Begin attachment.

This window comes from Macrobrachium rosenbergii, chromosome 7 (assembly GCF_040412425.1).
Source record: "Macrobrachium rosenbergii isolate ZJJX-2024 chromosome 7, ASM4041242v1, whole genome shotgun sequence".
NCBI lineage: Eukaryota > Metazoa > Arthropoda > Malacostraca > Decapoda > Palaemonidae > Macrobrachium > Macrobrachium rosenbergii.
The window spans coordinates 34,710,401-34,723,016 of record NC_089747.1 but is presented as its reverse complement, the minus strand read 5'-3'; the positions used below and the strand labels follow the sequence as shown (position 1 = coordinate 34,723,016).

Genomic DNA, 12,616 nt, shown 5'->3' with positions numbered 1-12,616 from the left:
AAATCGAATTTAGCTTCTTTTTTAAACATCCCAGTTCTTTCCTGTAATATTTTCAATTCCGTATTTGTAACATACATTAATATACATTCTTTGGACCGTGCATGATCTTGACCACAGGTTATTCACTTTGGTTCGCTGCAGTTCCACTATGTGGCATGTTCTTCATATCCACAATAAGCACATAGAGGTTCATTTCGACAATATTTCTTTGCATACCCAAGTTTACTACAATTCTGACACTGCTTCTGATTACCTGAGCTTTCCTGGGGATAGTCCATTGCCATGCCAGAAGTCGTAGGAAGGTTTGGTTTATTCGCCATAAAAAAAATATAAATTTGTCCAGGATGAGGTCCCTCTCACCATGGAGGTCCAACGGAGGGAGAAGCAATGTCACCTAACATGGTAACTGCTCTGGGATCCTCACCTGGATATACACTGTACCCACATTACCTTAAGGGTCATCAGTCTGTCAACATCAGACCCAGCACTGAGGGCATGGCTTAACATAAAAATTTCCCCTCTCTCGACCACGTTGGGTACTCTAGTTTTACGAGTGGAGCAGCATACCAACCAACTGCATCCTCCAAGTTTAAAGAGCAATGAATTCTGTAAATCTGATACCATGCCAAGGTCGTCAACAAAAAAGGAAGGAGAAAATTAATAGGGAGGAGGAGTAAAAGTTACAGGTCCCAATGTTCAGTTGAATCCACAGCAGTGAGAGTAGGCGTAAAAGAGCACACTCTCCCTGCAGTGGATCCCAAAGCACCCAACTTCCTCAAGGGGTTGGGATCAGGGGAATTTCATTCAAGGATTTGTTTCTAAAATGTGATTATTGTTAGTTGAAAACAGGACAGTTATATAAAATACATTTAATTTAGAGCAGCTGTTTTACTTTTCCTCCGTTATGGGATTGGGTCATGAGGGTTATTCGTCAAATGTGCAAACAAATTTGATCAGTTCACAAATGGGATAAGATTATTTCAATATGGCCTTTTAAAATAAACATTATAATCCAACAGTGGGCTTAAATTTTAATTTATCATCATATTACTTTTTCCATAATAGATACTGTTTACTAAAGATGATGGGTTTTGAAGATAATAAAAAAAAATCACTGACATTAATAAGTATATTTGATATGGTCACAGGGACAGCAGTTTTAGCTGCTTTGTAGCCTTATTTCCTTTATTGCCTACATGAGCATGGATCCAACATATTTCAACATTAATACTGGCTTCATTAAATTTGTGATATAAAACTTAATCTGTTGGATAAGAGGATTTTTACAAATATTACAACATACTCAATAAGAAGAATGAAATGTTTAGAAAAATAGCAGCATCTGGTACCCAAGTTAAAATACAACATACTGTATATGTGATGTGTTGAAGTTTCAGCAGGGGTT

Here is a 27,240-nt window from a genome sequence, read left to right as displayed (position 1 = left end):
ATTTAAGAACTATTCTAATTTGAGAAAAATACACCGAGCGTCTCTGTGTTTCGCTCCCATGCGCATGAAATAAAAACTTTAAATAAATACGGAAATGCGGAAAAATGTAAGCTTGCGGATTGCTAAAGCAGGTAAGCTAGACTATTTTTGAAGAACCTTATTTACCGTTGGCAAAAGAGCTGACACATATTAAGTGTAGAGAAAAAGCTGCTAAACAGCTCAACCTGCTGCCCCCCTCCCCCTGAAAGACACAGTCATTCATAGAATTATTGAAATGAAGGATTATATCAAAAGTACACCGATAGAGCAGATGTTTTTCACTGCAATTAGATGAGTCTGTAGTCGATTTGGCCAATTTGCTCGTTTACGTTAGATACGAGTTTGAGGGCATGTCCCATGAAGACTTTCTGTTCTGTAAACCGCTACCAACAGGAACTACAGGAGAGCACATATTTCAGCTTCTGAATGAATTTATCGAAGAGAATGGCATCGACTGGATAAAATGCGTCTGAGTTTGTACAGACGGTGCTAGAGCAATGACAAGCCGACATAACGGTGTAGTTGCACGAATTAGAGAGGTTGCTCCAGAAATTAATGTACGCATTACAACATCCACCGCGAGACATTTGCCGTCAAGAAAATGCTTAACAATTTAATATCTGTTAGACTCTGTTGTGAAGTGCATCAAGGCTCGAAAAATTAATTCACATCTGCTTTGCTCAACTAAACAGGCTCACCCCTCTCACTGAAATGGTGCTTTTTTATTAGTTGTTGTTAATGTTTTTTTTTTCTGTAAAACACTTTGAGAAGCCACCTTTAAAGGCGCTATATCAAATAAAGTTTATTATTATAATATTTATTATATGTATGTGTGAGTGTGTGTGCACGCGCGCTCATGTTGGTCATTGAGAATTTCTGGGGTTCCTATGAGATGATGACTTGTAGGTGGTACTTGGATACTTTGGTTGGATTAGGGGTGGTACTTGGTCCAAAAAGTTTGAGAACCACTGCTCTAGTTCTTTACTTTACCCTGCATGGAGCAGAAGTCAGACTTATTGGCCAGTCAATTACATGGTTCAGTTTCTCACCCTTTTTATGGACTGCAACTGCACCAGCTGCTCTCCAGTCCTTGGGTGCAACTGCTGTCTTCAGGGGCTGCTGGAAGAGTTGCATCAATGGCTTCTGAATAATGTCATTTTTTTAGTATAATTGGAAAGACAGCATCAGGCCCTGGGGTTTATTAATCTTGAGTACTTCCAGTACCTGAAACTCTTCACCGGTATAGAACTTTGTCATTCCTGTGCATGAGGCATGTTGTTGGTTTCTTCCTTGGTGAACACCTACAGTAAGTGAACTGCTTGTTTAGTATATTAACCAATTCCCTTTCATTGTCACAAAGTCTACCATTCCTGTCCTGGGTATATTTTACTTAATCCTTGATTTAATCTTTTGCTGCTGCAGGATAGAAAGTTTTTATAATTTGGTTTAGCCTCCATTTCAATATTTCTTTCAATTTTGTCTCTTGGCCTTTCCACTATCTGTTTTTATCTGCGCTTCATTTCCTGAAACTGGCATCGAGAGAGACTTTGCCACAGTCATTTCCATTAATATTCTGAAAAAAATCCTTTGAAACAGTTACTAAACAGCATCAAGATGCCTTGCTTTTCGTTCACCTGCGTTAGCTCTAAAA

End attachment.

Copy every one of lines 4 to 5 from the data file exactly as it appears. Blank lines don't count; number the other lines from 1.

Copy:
The window spans coordinates 34,710,401-34,723,016 of record NC_089747.1 but is presented as its reverse complement, the minus strand read 5'-3'; the positions used below and the strand labels follow the sequence as shown (position 1 = coordinate 34,723,016).

Genomic DNA, 12,616 nt, shown 5'->3' with positions numbered 1-12,616 from the left: